Last Friday (February 7th) activists who oppose President Trump called for a “national general strike”. The organizing group Strike4Democracy claims President Trump has “put our foreign policy and our very democracy in peril” by taking numerous actions that, “signal a move away from democratic governance.” They called for employees all over the country to join them and sit out work to “make their voices heard.” Demonstrations against our new administration have been common and are likely to continue as he advances his agenda and fulfills his campaign promises.
Is a small business required to allow its employees to take a day off to participate in a political demonstration or to make a political statement? The short answer is, “probably not”, but of course it depends. If not, can an employer discipline employees who participate, and what level of discipline is appropriate?
The National Labor Relations Act (NLRA) applies to all employers, large and small. Section 7 gives employees the right to engage in concerted activities for the purpose of their “mutual aid or protection.” Section 8 of the NLRA makes it unlawful for an employer to interfere with, restrain, or coerce employees in the exercise of their Section 7 rights. So, whether your employees have a legally protected right to miss work for political advocacy depends on the circumstances.
The National Labor Relations Board (NLRB) has provided guidance to consider whether employees’ political advocacy is protected by the NLRA. According to the NLRB, non-disruptive political advocacy for or against a specific political issue affecting specific employment concerns and which occurs during the employee’s own time and in non-work areas is protected. On the other hand, leaving or stopping work to engage in such political advocacy may be but is not necessarily protected, and an employee taking this course of action may be subject to lawful work rules. In those situations, the protected/unprotected question often turns on whether the employee’s absence—and resulting economic pressure on his or her employer— is related to an issue over which the employer has control. If the employer does not have any control over the outcome of the dispute, the employee action is not protected, and employees engaging in such a “strike” are subject to discipline. If you run a small business, it is unlikely that you would be required to allow an employee to engage in this political advocacy. But if you have an employee that wants to take time off work for these reasons, call us and we can discuss your options.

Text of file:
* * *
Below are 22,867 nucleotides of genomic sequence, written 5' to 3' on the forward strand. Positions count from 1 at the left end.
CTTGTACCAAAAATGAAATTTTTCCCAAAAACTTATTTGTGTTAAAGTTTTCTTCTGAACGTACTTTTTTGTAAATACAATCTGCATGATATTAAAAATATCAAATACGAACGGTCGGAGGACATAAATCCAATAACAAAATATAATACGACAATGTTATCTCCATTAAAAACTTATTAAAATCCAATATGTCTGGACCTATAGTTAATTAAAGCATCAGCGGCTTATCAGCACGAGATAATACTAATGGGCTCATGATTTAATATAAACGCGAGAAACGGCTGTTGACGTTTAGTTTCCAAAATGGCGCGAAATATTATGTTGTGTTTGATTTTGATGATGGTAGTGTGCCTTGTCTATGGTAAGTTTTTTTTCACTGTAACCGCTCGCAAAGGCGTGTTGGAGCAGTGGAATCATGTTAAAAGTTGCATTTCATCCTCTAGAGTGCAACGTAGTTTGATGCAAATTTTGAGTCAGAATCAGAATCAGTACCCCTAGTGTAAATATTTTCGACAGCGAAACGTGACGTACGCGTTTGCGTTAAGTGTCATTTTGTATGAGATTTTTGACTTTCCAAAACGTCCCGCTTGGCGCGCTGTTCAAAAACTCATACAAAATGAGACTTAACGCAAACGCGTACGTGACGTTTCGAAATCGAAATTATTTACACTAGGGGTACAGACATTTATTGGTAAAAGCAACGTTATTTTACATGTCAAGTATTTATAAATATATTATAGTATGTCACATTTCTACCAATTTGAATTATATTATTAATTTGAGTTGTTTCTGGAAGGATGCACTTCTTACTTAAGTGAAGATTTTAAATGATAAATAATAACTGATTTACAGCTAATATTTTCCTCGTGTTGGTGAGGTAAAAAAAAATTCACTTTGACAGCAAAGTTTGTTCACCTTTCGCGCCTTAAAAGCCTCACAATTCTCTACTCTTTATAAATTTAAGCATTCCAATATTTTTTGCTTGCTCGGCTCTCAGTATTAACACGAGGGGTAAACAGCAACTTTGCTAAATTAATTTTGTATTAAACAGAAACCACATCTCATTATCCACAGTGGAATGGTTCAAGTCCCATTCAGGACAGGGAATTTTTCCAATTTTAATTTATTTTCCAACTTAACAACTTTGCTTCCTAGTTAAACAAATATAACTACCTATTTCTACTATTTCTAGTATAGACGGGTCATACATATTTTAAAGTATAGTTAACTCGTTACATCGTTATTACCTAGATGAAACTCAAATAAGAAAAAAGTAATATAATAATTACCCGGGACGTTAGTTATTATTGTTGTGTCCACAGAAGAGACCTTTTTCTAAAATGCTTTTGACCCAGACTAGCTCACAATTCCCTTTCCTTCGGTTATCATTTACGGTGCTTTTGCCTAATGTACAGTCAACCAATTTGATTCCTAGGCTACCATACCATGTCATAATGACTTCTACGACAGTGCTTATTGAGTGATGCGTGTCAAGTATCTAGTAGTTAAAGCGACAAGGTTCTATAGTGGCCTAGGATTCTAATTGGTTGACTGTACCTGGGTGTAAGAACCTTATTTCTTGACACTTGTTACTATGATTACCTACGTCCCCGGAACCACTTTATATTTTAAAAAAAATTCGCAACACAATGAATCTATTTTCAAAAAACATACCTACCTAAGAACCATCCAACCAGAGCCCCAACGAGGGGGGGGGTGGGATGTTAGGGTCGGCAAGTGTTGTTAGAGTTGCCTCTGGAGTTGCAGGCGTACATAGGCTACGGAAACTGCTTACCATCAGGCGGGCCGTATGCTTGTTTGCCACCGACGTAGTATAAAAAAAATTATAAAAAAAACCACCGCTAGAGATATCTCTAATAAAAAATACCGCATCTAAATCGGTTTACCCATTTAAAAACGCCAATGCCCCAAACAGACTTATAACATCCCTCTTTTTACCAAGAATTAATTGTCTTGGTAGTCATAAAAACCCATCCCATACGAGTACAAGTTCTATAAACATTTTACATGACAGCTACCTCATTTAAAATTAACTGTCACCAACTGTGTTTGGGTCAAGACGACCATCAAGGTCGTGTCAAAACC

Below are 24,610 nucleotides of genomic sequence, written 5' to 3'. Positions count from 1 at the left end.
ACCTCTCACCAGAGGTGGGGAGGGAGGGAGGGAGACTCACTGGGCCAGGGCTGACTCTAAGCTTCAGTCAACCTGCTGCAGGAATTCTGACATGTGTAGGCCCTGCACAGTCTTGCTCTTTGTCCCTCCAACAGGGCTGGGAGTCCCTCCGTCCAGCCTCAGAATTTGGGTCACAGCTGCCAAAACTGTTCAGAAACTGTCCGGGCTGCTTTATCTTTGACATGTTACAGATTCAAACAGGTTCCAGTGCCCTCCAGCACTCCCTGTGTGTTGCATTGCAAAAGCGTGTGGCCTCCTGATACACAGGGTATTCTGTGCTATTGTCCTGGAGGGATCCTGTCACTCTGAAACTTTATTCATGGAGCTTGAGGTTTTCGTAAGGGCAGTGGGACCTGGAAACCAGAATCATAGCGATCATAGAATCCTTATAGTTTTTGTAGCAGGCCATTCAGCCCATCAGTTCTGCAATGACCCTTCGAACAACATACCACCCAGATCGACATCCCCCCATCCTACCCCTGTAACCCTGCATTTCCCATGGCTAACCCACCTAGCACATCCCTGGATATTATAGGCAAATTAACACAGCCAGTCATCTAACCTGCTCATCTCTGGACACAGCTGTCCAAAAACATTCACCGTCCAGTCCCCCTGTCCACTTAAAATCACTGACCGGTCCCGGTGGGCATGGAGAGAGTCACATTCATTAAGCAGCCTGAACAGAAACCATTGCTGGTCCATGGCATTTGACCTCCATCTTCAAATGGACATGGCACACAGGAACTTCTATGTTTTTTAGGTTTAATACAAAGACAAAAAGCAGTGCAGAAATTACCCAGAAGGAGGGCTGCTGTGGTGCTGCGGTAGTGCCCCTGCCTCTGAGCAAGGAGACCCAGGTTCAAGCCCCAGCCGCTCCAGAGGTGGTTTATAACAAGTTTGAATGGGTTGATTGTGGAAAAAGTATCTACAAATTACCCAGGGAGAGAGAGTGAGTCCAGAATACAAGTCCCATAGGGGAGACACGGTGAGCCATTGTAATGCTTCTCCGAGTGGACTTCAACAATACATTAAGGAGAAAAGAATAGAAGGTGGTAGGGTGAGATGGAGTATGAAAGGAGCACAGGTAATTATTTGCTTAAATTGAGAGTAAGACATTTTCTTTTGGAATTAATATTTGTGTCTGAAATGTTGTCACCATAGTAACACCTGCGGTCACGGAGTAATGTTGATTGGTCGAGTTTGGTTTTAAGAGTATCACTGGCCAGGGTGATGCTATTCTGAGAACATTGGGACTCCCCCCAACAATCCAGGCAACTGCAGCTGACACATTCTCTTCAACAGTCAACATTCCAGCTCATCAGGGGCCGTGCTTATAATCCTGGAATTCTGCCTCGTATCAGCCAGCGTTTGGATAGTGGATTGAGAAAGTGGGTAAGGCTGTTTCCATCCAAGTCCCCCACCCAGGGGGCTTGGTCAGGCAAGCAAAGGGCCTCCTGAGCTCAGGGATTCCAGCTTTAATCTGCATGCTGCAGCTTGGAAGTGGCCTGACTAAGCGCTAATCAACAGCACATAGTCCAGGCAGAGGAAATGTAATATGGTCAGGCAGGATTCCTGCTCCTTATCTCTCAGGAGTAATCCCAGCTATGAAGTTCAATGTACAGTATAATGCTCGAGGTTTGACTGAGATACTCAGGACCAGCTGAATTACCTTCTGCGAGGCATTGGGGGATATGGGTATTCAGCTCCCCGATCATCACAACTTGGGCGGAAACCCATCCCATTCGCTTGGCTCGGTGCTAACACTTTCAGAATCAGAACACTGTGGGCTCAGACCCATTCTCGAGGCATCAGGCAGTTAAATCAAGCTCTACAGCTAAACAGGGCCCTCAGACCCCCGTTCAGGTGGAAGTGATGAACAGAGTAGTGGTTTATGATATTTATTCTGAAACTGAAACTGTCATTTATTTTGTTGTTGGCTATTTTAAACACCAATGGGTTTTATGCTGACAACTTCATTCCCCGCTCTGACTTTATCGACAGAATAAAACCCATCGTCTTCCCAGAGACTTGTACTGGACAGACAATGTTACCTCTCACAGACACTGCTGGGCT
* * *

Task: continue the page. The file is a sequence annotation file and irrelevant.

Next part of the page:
Employers with questions on political time off can contact the Browning Law Group at 949-234-6266 or email@example.com. For more information, visit Browning Law Group’s website www.BrowningLawGroup.com.
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- On February 22, 2017
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